During the early centuries A.D., elements of Indian civilization, especially Hinduism and Mahayana Buddhism, were brought to Sumatra and Java and stimulated the emergence of centralized states and highly organized societies. Scholars disagree on how this cultural transfer took place and who was involved. Apparently, traders and shippers, not just Indian but Indonesian as well, were primarily responsible. Small indigenous states existed in the coastal regions of western Indonesia at a time when Indian Ocean trade was flourishing.
But, unlike the Islamic culture that was to come to Indonesia nearly 1,000 years later, India in the first centuries A.D. was divided into a rigid caste hierarchy that would have denied many features of Indian tradition to relatively low-caste merchants and sailors. Historians have argued that the principal agents in Indianization were priests who were retained by indigenous rulers for the purpose of enhancing their power and prestige. Their role was largely, although not exclusively, ideological. In Hindu and Buddhist thought, the ruler occupied an exalted position as either the incarnation of a god or a bodhisattva (future Buddha). This position was in marked contrast to the indigenous view of the local chief as merely a "first among equals." Elaborate, Indian-style ceremonies confirmed the ruler's exalted status. Writing in Sanskrit brought literacy to the courts and with it an extensive literature on scientific, artistic, political, and religious subjects.
Some writers are skeptical about the role of priests because high-caste Brahmins would have been prohibited by Brahmanic codes from crossing the polluting waters of the ocean to the archipelago. Some must have gone, however, probably at the invitation of Southeast Asian courts, leading to the hypothesis that Hinduism may indeed have been a proselytizing religion. In the early nineteenth century, the British faced mutinies by their high-caste Indian troops who refused to board ships to fight a war in Burma. Perhaps such restrictions were less rigid in earlier times, or the major role in cultural diffusion was played by Buddhists, who would not have had such inhibitions.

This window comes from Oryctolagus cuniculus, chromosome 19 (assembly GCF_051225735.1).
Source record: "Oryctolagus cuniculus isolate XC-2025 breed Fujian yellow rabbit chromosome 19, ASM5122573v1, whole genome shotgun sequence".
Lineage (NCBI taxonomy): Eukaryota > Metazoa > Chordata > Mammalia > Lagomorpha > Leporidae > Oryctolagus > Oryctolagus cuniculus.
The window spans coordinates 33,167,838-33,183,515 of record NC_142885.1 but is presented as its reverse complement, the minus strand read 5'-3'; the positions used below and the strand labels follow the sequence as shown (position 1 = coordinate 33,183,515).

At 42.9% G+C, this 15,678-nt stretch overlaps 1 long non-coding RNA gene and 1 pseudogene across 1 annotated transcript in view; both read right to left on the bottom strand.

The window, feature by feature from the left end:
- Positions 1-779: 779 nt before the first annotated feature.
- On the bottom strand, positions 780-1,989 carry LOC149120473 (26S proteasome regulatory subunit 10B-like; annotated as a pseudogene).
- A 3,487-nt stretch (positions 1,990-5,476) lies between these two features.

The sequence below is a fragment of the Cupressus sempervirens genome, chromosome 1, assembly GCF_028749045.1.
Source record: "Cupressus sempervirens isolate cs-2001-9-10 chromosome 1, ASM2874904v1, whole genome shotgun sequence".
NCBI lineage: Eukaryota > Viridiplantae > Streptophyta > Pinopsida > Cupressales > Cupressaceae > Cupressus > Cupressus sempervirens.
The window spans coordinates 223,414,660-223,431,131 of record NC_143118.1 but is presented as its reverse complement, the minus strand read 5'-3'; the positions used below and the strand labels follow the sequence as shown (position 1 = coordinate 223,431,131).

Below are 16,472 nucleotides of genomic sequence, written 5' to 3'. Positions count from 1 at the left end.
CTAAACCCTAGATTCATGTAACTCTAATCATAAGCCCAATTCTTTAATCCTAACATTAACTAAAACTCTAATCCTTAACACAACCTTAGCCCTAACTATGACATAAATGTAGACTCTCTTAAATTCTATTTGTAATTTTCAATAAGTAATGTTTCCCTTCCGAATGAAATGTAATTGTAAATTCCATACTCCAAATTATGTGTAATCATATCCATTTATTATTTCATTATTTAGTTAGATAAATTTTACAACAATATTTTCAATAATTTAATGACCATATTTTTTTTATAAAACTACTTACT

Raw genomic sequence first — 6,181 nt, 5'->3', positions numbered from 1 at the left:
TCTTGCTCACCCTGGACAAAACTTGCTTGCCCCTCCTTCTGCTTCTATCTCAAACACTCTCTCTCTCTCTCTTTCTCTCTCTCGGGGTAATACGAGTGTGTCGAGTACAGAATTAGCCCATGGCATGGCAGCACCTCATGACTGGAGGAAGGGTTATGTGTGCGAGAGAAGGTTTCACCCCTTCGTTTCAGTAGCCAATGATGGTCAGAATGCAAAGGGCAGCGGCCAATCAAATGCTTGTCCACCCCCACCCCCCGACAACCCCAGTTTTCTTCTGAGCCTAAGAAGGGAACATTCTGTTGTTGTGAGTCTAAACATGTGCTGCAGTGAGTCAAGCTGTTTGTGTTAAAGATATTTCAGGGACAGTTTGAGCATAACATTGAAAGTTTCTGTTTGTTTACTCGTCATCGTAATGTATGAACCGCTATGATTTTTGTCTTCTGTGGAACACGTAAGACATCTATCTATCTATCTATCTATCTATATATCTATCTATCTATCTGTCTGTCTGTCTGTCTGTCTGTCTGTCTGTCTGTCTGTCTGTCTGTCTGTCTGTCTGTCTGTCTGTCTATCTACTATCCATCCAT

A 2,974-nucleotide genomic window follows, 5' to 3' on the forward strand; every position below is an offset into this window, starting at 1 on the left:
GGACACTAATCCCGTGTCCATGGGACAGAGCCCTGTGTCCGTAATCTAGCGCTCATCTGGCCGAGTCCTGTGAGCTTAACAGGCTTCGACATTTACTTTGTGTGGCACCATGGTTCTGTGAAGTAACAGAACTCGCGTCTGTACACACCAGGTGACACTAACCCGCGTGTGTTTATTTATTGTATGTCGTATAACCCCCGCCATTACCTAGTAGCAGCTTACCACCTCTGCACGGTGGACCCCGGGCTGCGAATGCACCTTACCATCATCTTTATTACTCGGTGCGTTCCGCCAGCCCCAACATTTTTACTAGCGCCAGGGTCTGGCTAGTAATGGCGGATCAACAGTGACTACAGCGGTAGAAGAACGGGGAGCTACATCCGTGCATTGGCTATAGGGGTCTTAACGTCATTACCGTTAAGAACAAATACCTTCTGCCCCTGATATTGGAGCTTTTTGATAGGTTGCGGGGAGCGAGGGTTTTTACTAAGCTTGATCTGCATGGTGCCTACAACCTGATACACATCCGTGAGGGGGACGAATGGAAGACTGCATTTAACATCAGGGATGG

Although the culture of India, largely embodied in insular Southeast Asia with the Sanskrit language and the Hindu and Buddhist religions, was eagerly grasped by the elite of the existing society, typically Indian concepts, such as caste and the inferior status of women, appear to have made little or no headway against existing Indonesian traditions. Nowhere was Indian civilization accepted without change; rather, the more elaborate Indian religious forms and linguistic terminology were used to refine and clothe indigenous concepts. In Java even these external forms of Indian origin were transformed into distinctively Indonesian shapes. The tradition of plays using Javanese shadow puppets (wayang), the origins of which may date to the neolithic age, was brought to a new level of sophistication in portraying complex Hindu dramas (lakon) during the period of Indianization. Even later Islam which forsakes pictorial representations of human brings, brought new developments to the wayang tradition through numerous refinements in the sixteenth to eighteenth centuries.
Although historical records and archaeological evidence are scarce, it appears that by the seventh century A.D., the Indianized kingdom of Srivijaya, centered in the Palembang area of eastern Sumatra, established suzerainty over large areas of Sumatra, western Java, and much of the Malay Peninsula. Dominating the Malacca and Sunda straits, Srivijaya controlled the trade of the region and remained a formidable sea power until the thirteenth century. Serving as an entrepôt for Chinese, Indonesian, and Indian markets, the port of Palembang, accessible from the coast by way of a river, accumulated great wealth. A stronghold of Mahayana Buddhism, Srivijaya attracted pilgrims and scholars from other parts of Asia. These included the Chinese monk Yijing, who made several lengthy visits to Sumatra on his way to India in 671 and 695, and the eleventh-century Buddhist scholar Atisha, who played a major role in the development of Tibetan Buddhism.